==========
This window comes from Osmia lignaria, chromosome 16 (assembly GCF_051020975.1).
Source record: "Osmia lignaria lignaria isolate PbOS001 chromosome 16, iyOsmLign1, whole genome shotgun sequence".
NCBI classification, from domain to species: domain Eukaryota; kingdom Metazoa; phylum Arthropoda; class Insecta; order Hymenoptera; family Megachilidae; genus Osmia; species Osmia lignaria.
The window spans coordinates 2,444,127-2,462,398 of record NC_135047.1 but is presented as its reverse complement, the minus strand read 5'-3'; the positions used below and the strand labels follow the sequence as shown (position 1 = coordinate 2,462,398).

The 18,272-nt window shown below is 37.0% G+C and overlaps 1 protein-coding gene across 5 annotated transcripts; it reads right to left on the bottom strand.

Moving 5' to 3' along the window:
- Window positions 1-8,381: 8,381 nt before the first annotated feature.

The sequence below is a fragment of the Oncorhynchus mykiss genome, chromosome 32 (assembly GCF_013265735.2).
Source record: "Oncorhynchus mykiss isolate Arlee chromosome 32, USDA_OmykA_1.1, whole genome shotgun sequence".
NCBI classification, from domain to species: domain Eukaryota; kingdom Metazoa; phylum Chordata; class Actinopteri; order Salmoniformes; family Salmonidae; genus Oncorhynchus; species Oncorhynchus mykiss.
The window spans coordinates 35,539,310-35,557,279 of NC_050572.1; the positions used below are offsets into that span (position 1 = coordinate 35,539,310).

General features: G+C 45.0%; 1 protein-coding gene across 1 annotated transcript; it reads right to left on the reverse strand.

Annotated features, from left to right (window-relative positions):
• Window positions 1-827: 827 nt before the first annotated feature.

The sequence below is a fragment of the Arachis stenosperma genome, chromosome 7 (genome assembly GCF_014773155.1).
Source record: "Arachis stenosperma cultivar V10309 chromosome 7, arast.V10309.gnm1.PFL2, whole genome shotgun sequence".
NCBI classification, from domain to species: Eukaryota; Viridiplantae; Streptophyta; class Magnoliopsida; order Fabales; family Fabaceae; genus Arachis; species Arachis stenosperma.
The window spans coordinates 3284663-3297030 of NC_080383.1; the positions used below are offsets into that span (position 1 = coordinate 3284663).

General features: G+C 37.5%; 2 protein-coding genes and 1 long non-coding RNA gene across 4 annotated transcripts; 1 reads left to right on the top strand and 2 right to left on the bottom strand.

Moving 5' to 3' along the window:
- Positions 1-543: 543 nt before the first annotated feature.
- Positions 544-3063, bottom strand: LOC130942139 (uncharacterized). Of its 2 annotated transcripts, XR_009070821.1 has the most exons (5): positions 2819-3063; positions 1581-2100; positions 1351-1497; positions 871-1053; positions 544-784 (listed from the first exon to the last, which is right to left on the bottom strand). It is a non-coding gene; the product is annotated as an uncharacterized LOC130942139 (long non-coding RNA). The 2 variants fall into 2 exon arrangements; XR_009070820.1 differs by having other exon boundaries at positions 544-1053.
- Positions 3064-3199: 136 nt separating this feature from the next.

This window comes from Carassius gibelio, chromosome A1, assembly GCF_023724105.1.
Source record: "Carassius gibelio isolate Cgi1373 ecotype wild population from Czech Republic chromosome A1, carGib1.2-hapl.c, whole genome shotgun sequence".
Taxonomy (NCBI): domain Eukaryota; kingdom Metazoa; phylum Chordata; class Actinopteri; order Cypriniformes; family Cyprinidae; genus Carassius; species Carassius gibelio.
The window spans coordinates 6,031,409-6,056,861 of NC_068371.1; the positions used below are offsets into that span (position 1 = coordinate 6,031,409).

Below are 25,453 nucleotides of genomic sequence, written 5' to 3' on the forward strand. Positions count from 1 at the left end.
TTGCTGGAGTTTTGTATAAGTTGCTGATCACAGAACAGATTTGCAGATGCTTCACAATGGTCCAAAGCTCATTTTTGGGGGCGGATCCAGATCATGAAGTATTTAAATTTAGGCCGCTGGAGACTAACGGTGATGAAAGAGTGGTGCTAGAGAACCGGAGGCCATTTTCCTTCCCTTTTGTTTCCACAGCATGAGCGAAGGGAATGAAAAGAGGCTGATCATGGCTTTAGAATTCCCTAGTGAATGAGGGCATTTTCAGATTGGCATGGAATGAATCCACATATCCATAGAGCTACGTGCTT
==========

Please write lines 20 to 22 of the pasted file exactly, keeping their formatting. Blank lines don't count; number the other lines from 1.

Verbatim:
Moving 5' to 3' along the window:
- Positions 1-543: 543 nt before the first annotated feature.
- Positions 544-3063, bottom strand: LOC130942139 (uncharacterized). Of its 2 annotated transcripts, XR_009070821.1 has the most exons (5): positions 2819-3063; positions 1581-2100; positions 1351-1497; positions 871-1053; positions 544-784 (listed from the first exon to the last, which is right to left on the bottom strand). It is a non-coding gene; the product is annotated as an uncharacterized LOC130942139 (long non-coding RNA). The 2 variants fall into 2 exon arrangements; XR_009070820.1 differs by having other exon boundaries at positions 544-1053.